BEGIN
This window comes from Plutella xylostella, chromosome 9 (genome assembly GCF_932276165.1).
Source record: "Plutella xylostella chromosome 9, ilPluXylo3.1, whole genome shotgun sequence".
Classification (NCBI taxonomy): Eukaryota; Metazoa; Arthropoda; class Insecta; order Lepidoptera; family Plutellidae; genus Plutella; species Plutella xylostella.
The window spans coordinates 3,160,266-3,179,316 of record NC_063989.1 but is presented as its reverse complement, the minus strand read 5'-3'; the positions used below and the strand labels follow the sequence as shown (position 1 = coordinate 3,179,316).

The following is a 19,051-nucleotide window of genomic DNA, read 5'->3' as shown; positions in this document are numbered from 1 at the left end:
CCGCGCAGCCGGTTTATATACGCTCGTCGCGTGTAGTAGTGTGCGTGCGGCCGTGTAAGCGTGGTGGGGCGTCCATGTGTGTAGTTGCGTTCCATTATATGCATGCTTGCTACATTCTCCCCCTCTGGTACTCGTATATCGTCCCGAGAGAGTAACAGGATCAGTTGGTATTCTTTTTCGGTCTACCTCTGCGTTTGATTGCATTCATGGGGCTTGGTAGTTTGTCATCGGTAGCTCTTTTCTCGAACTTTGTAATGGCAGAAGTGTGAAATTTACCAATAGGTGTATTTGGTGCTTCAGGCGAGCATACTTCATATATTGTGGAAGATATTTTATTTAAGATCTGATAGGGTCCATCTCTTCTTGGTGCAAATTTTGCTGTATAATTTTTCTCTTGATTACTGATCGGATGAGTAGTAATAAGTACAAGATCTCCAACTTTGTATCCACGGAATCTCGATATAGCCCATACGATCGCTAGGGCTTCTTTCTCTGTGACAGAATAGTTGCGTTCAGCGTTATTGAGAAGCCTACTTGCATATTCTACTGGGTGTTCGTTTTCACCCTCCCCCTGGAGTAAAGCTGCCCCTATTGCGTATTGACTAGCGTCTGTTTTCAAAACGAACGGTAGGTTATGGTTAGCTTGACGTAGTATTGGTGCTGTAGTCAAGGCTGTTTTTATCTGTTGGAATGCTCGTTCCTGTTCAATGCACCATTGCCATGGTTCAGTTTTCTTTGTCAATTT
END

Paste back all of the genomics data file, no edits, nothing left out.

This window comes from Plutella xylostella, chromosome 9 (genome assembly GCF_932276165.1).
Source record: "Plutella xylostella chromosome 9, ilPluXylo3.1, whole genome shotgun sequence".
Classification (NCBI taxonomy): Eukaryota; Metazoa; Arthropoda; class Insecta; order Lepidoptera; family Plutellidae; genus Plutella; species Plutella xylostella.
The window spans coordinates 3,160,266-3,179,316 of record NC_063989.1 but is presented as its reverse complement, the minus strand read 5'-3'; the positions used below and the strand labels follow the sequence as shown (position 1 = coordinate 3,179,316).

The following is a 19,051-nucleotide window of genomic DNA, read 5'->3' as shown; positions in this document are numbered from 1 at the left end:
CCGCGCAGCCGGTTTATATACGCTCGTCGCGTGTAGTAGTGTGCGTGCGGCCGTGTAAGCGTGGTGGGGCGTCCATGTGTGTAGTTGCGTTCCATTATATGCATGCTTGCTACATTCTCCCCCTCTGGTACTCGTATATCGTCCCGAGAGAGTAACAGGATCAGTTGGTATTCTTTTTCGGTCTACCTCTGCGTTTGATTGCATTCATGGGGCTTGGTAGTTTGTCATCGGTAGCTCTTTTCTCGAACTTTGTAATGGCAGAAGTGTGAAATTTACCAATAGGTGTATTTGGTGCTTCAGGCGAGCATACTTCATATATTGTGGAAGATATTTTATTTAAGATCTGATAGGGTCCATCTCTTCTTGGTGCAAATTTTGCTGTATAATTTTTCTCTTGATTACTGATCGGATGAGTAGTAATAAGTACAAGATCTCCAACTTTGTATCCACGGAATCTCGATATAGCCCATACGATCGCTAGGGCTTCTTTCTCTGTGACAGAATAGTTGCGTTCAGCGTTATTGAGAAGCCTACTTGCATATTCTACTGGGTGTTCGTTTTCACCCTCCCCCTGGAGTAAAGCTGCCCCTATTGCGTATTGACTAGCGTCTGTTTTCAAAACGAACGGTAGGTTATGGTTAGCTTGACGTAGTATTGGTGCTGTAGTCAAGGCTGTTTTTATCTGTTGGAATGCTCGTTCCTGTTCAATGCACCATTGCCATGGTTCAGTTTTCTTTGTCAATTT